An exploration of music, including what happens when people hear music and how it affects their emotions, is the focus of the Institute for Creativity, Arts, and Technology’s upcoming ArtsFusion seminar.

Dori Berger, an expert in the field of music-based treatment with a special interest in autism spectrum disorder, will present “What Is This Thing Called ‘Music:’ Music in Human Adaptation,” on Monday, Oct. 21, at 5 p.m. in the Fralin Life Science Institute auditorium, 360 West Campus Drive. 

Berger will discuss how music has permeated people’s lives through a variety of avenues, such as commercials, radio, iPods, and even cues to station breaks on television. She will examine the reasons people listen to music, from the fulfillment of emotional needs to the desire for entertainment.

Berger will share her thoughts about what music is and why it exists, and discuss what the brain looks like when people experience music. Attendees will listen to different types of music and be asked to think about what happens when certain music is played.

On Oct. 19, Berger will lead the workshop, “The Sensory Systems, Eurhythmics, and Sensori-Motor Music-Based Interventions for Autism and Neurophysiological Disorders,” at the Institute for Creativity, Arts, and Technology Studio, Collegiate Square, Blacksburg, Va. Berger will discuss clinical music treatment approaches for altering sensory distress and provide an opportunity for attendees to sample sensory issues as experienced by those with autism spectrum diagnoses. The workshop is designed for students interested in health professions, music therapists, music education students and teachers, parents, school administrators, and music and science researchers. Register for the workshop online. The online registration deadline is Oct. 14.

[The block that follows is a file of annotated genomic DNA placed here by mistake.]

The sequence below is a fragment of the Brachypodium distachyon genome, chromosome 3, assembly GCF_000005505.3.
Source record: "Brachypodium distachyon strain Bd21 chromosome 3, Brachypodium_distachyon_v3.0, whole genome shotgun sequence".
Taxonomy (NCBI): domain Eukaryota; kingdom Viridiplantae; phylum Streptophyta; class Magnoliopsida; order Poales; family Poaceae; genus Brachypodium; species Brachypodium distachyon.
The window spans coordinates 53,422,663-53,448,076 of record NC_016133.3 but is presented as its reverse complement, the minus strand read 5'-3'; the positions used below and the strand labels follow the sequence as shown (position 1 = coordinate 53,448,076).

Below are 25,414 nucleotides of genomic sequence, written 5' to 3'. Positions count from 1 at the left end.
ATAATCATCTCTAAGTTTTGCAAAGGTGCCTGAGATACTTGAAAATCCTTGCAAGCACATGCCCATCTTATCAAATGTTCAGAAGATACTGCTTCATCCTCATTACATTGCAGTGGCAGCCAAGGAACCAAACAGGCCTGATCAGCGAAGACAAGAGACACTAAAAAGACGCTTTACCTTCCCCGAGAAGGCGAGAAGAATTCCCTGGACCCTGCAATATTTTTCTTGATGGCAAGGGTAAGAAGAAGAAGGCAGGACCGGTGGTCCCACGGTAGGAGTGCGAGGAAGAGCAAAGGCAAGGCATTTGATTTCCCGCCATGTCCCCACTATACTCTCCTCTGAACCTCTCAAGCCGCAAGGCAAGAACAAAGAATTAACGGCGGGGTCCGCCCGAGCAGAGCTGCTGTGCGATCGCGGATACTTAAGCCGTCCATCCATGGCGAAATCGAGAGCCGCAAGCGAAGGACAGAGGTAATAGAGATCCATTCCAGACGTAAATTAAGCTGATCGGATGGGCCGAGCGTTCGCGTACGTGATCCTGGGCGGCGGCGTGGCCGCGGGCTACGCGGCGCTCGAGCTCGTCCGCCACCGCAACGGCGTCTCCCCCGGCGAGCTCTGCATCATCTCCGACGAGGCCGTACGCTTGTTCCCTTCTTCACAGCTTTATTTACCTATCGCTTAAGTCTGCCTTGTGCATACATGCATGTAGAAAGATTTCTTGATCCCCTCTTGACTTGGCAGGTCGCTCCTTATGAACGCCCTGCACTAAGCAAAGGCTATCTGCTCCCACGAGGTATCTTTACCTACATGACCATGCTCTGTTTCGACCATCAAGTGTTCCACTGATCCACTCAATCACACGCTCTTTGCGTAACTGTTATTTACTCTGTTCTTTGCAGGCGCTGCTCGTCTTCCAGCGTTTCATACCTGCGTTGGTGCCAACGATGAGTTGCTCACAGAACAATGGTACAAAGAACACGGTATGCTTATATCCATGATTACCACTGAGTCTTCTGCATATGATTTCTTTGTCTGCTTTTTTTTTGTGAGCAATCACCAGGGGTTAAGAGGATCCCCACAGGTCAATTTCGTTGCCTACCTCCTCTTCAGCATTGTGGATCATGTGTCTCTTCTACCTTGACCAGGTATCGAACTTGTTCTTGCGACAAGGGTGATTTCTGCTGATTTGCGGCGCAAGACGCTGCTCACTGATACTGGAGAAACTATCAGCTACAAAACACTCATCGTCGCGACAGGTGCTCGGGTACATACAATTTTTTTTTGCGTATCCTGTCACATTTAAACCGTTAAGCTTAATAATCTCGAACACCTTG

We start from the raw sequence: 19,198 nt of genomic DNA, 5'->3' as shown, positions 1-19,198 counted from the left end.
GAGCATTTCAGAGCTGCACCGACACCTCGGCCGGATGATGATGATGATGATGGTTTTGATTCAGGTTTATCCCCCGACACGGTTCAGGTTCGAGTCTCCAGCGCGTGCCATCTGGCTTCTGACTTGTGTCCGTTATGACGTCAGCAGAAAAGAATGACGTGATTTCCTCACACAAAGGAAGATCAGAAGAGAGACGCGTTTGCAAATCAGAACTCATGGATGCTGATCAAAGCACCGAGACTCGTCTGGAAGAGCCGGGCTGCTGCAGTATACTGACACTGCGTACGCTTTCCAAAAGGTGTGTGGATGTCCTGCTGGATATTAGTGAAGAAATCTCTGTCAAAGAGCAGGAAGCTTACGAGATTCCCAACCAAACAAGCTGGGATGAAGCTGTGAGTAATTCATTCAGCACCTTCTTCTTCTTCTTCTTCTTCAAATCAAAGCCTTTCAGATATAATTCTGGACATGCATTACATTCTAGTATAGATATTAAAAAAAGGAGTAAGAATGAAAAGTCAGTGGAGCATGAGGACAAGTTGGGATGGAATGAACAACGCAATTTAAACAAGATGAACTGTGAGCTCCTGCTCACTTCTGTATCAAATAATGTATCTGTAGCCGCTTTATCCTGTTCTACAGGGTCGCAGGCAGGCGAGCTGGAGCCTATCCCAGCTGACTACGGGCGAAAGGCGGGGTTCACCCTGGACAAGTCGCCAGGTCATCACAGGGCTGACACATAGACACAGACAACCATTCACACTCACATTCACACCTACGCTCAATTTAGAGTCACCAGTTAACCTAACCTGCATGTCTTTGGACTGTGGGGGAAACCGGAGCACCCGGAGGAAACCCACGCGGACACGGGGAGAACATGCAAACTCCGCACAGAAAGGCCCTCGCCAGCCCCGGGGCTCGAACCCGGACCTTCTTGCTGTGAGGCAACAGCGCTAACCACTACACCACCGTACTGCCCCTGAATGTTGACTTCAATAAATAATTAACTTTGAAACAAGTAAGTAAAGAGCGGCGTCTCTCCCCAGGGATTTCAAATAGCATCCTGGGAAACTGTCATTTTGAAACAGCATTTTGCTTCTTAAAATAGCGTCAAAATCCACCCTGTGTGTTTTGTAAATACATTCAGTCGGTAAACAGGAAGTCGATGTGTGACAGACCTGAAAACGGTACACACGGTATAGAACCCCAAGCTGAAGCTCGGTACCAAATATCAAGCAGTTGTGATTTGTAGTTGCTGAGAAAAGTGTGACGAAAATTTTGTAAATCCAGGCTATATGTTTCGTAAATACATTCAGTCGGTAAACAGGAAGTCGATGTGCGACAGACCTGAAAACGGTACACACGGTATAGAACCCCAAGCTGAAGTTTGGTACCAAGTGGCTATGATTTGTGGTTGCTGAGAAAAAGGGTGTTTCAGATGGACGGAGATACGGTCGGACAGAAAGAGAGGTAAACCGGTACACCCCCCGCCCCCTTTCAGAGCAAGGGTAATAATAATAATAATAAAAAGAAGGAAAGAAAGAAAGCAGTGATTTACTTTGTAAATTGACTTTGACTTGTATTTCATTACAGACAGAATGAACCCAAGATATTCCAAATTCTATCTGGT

Berger’s visit is co-presented by the Virginia Tech Center for Autism Research and Continuing and Professional Education.

ArtsFusion, presented by the Institute for Creativity, Arts, and Technology, is a series of thought-provoking events that bring cutting-edge artists, scientists, engineers, and designers to the Virginia Tech campus to explore topics across disciplines. ArtsFusion events take place monthly during the academic year, and are free and open to the public.